Hunter: Yeah. I remember reading about that. Yeah. So, basically, I don’t sleep that much. I mean, I do sleep about seven to eight hours a night. Since I started doing CrossFit, I’d go to bed around 10: 00 and I can stay in bed until like 8: 00 or 9: 00. It’s crazy impact on my body. My roommate Kempson (ph), he talked to me yesterday about it. He’s like, “Dude, you and I have been living on and off together since 2016,” and he’s been with me through every form of training, what I’ve been training for. And he was like, “Dude, when I first met you and you’re training like 100-mile weeks and over 100-mile weeks on the bike and over 100-mile weeks on the foot and hitting the gym, you’d go to bed at any time and you were up by 4: 00 a.m. like exploding. Now with CrossFit, just because I said the different kind of load on your body, I need to stay in bed longer. I didn’t necessarily sleep longer, but I just needed to be in that laying position because I was so crashed.
Ben: Yeah. It’s again the neuromuscular thing.
Hunter: A big thing with sleep. Just those super shakes. Like at nighttime, I think when you just get over into that overreaching state as an athlete, usually a lot of it has to do with the fact that your heart rate is still elevated, like I would put a pulse oximeter on myself and try to make sure like I will not work out too late in the evening especially high-intensity because your heart rate will never come down. I’m like a 33 to 29 guy as my resting heart rate when I’m sleeping. I found that I could not go to bed without a certain amount of food in my body if I was still in the 40s,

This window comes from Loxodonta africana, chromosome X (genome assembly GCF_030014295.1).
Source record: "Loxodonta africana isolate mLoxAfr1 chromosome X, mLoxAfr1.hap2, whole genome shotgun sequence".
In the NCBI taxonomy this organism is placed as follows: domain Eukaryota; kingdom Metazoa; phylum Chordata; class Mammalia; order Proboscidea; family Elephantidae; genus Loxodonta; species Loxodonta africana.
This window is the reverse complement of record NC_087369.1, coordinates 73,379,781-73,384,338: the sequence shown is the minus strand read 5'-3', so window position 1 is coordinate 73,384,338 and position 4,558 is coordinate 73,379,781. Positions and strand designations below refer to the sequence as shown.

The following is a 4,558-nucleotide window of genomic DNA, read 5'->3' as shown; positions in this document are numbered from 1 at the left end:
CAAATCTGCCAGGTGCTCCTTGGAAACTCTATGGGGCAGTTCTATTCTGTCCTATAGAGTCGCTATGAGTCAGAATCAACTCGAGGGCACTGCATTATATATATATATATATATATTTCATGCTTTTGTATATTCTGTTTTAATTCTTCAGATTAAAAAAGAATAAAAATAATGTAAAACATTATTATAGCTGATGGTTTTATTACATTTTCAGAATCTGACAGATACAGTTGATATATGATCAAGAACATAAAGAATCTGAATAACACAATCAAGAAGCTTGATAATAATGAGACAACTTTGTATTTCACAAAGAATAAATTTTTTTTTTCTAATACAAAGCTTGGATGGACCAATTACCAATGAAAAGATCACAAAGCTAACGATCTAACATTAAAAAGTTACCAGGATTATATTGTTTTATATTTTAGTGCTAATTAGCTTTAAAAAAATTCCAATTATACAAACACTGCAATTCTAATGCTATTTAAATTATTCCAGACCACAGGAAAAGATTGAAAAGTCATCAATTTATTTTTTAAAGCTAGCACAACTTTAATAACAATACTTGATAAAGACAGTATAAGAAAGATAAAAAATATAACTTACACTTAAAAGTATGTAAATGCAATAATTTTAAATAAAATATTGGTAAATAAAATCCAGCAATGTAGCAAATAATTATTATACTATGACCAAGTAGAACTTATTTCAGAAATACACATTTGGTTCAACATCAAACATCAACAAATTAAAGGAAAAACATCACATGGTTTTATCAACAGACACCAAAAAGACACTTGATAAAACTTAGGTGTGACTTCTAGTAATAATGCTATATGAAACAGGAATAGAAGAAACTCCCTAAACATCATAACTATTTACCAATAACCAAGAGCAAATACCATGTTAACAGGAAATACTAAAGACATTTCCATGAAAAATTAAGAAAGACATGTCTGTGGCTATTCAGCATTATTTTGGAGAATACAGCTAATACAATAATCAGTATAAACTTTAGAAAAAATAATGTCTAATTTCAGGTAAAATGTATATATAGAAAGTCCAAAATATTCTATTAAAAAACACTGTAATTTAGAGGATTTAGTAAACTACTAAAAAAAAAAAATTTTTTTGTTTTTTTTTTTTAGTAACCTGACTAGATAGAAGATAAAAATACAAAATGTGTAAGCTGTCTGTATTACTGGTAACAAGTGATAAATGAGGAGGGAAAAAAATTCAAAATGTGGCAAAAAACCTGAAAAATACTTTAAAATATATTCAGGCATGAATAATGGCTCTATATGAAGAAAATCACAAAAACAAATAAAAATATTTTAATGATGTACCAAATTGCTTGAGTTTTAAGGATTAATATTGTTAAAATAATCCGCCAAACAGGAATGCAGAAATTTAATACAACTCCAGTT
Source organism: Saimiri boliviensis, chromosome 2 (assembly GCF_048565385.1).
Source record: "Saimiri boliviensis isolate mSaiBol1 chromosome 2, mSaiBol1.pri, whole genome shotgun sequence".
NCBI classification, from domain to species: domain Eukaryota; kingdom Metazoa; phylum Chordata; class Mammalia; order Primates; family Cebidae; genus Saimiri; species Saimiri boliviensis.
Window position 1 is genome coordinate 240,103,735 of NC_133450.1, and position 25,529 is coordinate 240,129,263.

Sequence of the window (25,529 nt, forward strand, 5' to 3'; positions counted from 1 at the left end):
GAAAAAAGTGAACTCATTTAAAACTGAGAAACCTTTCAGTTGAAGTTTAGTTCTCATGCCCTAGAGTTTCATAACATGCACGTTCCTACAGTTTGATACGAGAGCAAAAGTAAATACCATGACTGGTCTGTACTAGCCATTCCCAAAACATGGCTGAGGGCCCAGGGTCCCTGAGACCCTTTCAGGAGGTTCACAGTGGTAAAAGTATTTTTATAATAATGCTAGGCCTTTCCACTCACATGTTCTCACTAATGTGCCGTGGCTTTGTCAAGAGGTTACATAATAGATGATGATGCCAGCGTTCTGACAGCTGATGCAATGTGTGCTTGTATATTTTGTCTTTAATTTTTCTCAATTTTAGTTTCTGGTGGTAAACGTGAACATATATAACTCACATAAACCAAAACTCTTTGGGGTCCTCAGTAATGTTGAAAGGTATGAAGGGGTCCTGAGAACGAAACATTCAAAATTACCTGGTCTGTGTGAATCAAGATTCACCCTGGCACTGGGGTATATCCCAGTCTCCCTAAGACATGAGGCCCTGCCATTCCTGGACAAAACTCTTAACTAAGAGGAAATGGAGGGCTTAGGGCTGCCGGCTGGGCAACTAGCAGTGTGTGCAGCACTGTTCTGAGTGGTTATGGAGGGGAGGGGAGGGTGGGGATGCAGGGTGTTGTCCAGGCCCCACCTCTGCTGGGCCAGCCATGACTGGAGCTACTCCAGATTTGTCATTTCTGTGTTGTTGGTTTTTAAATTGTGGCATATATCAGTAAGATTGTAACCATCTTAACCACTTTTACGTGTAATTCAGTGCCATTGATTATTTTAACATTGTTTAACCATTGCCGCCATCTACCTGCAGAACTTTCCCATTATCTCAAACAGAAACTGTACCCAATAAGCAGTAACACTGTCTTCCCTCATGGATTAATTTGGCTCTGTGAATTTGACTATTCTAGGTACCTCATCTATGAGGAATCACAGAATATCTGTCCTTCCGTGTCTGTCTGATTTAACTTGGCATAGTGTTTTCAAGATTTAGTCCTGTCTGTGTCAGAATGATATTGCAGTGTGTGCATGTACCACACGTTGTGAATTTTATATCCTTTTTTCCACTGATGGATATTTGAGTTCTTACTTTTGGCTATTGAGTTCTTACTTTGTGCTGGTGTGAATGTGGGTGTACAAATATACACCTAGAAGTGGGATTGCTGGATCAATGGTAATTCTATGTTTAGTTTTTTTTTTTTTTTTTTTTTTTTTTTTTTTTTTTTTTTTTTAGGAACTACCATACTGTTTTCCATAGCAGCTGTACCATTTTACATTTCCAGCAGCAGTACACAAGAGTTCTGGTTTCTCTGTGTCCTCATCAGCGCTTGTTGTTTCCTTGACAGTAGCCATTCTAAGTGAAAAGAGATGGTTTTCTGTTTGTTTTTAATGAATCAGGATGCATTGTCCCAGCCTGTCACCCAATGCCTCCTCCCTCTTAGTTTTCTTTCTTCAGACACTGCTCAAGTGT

Ben: Yeah. That’s the jerky part because there’s all the research on disruption of circadian rhythmicity when you eat too close to bedtime. But all those studies are not done in athletes who are completely emptying their glycogen tanks three hours prior to bed. Did you ever try like a cold shower to get the core temperature down before you go to bed?
Hunter: Dude, this is crazy. This summer, we didn’t have–I just called it the hothouse. We had this crappy apartment house in Boulder. It still costs $600,000 and it was a piece of crap house. That’s what Boulder become. So, we didn’t have any air conditioning and I would be so hot at nighttime and just like sitting on the couch naked, basically. And I would take a freezing cold shower, and then I would take my towel, and I would get it wet, and I would literally put it on my body and lay under a wet towel. And we’d even empty out protein jugs and we’d make swamp coolers. We put it inside of a bucket of water and put a fan over it. And I would sleep with a freezing cold. I’d wrap it up like a baby and I’d sleep with like–did you ever heard of like a hot toddy where you put it and you put it between your legs and you heat it up so you stay warm at night when you’re camping? We did a reverse version of that with like a freezing cold bottle.